While another legislative session leaves Georgians without legal sports betting, the 2023 failure illuminated areas for lawmakers to focus on moving forward and may not represent much of a setback at all.
The Georgia General Assembly saw multiple sports betting bills in both chambers, but came to a close without passing a legal sports betting bill once again. It’s an outcome Georgians are frankly used to at this point — frustrating, to be sure, but familiar given the strong political opinions on the matter.
Georgia sports betting enthusiasts must now wait for 2024, which, when considering the likely scenarios for legalization, doesn’t shift expectations very much.
The Constitutional workaround didn’t gain traction
Some Georgia lawmakers latched on to the opinion of legal experts such as former Georgia Supreme Court Chief Justice Harold D. Melton, who believed that a Constitutional amendment would not be required to adopt legal sports betting in the state. The rationale being that the Georgia Constitution, which outlawed pari-mutuel wagering, would not need to be changed to legalize sports betting. This is because sports betting is not a form of pari-mutuel wagering but fixed-odds wagering, like the Georgia Lottery.
This legal interpretation led to the drafting of three bills: Senate Bill 57, House Bill 380, and zero-hour zombie bill House Bill 237.
All embraced the thought that, by legalizing sports betting through a legislative statute, only a simple majority vote in each chamber and the governor’s signature would be required to pass a sports betting bill, and a voter-backed amendment to the State Constitution would be unnecessary. Further, lawmakers envisioned legal sports betting signed into law by Gov. Brian Kemp as early as this year.
SB 57 was voted down handily in the Senate, and neither HB 380 nor HB 237 reached the floor for debate. With such results, it appears that Georgia lawmakers do not see the constitutional workaround as a viable legal option to fast track legal sports betting in Georgia
Looking forward to the 2024 General Assembly, the fate of this trio of bills should serve as a warning to lawmakers that any proposed sports betting bill will advance further through the conventional means of a constitutional amendment, a two-thirds majority in each chamber and approval by voters in the next general election.
Georgia’s biennial structure plays into the constitutional amendment route
With the understanding that the Legislature has no appetite to bypass the Georgia State Constitution, the likely way forward for sports betting in Georgia will require a constitutional amendment. With that in mind, the only bills that stand a chance at legalization would require a ballot initiative backed by Georgia voters, such as Sen. Bill Cowsert’s Senate Resolution 140.
The state’s biennial legislative structure allows a bill that fails to pass either or both chambers in the first year to be retooled and revisited in the following year. Moreover, amendments to the Constitution can only be placed on the ballot during general election (even-numbered) years, meaning that a sports betting bill passed in 2023 wouldn’t have reached the electorate until November 2024 anyway.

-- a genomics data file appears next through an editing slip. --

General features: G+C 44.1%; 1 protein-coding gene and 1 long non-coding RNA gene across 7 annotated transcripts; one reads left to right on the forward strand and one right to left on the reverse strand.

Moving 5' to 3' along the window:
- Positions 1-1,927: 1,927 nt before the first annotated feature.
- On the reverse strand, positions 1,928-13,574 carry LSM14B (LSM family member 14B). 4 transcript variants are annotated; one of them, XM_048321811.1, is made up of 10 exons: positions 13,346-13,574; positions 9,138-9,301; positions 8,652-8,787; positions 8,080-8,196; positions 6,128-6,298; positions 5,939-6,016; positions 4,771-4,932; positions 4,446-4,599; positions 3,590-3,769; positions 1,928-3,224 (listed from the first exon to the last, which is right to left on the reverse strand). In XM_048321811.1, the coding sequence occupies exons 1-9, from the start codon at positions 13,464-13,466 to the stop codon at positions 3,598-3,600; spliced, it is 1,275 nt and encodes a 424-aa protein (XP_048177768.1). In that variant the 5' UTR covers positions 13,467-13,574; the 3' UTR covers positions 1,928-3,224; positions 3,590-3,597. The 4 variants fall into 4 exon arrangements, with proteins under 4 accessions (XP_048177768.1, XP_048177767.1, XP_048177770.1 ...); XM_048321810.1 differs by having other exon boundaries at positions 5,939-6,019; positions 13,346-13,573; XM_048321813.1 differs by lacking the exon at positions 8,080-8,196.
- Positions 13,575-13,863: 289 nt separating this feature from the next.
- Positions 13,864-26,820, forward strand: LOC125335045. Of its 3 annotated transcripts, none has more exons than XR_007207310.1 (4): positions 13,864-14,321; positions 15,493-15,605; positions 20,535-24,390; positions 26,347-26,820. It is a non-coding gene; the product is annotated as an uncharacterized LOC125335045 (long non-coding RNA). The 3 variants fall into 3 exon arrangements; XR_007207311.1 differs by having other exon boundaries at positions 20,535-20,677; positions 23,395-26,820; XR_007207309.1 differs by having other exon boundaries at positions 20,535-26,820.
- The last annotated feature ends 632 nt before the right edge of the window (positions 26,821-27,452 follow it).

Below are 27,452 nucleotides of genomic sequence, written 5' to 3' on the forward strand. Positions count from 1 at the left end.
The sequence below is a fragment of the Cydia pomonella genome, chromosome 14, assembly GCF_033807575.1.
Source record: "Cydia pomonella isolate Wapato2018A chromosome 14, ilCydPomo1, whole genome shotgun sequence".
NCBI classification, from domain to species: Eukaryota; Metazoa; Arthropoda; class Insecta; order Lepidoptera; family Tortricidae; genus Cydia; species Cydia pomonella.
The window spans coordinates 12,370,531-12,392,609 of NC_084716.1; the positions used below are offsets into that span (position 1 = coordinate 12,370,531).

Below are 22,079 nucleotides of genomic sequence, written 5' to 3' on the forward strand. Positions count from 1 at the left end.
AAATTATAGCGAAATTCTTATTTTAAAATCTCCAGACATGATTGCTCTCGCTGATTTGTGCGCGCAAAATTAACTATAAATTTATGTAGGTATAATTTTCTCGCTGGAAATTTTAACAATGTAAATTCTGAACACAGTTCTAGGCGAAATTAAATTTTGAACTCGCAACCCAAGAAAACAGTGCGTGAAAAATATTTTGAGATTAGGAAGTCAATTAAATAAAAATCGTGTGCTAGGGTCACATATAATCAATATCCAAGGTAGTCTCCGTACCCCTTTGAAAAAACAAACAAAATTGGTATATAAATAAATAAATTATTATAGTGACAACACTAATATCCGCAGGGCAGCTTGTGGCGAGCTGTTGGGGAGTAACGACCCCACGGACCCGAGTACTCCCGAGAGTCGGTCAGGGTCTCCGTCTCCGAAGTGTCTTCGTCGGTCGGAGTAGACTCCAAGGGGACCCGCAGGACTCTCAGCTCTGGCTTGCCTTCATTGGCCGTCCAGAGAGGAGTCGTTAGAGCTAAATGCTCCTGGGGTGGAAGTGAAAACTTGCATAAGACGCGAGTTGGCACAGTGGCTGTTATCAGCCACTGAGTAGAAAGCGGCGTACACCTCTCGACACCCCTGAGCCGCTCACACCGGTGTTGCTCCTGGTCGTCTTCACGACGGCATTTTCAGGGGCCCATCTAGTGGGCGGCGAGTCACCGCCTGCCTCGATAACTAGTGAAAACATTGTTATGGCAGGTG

Thus, while Georgians can’t celebrate a legal sports betting bill in 2023, the 2024 General Assembly will be on the same timeline should a sports betting amendment receive a two-thirds majority in both chambers.
A full year to refocus
None of this is meant to mince words.
Georgia’s failure to pass sports betting legislation is an extreme disappointment, especially when Kentucky got its bill over the finish line, and neighbor North Carolina is making significant progress with its legislation. Georgians can only watch while others in the region place legal wagers, and their state budgets are buoyed by an influx of sports betting tax revenue.
There’s a full year to refocus and regroup, however, and if Georgia legislators are committed to passing sports betting legislation, they have the benefit of time to craft a strategy and draft legislation that stands a chance in the General Assembly.
Late this past session, a group of pro-sports betting senators proposed Senate Resolution 394 with a 2023 retrospective in mind. They advocated for a study committee to determine whether a gaming commission was needed to implement legal sports betting in Georgia and potentially establish a pathway for passage in 2024.
While SR 394 failed to advance out of the Senate, the approach pointed to the need for focus and consolidation in gambling legislation. The 2023 assembly put forth casino, horse racing and sports betting bills, showing where Georgians had a taste for legal gambling (stand-alone online-only sports betting) and where they didn’t (casinos).
2024 could prove critical to sports betting in Georgia
Next year will be a pivotal one for legal sports betting in Georgia. With constitutional workarounds failing to gain traction, an amendment to the Constitution could be placed on the ballot for voters within months after the legislative session ends. When viewed through that lens, 2023’s failure wasn’t as large a setback as it seems on its face.
With an entire year to study and prepare, lawmakers seeking to adopt legal sports betting in Georgia should enter the 2024 General Assembly on proper footing to bring sports betting to the ballot.
Looking ahead even further, if 2024 doesn’t pan out and Georgia lawmakers do not come around to a constitutional workaround, Georgia’s biennial structure would not see a sports betting amendment pass into law until at least 2026.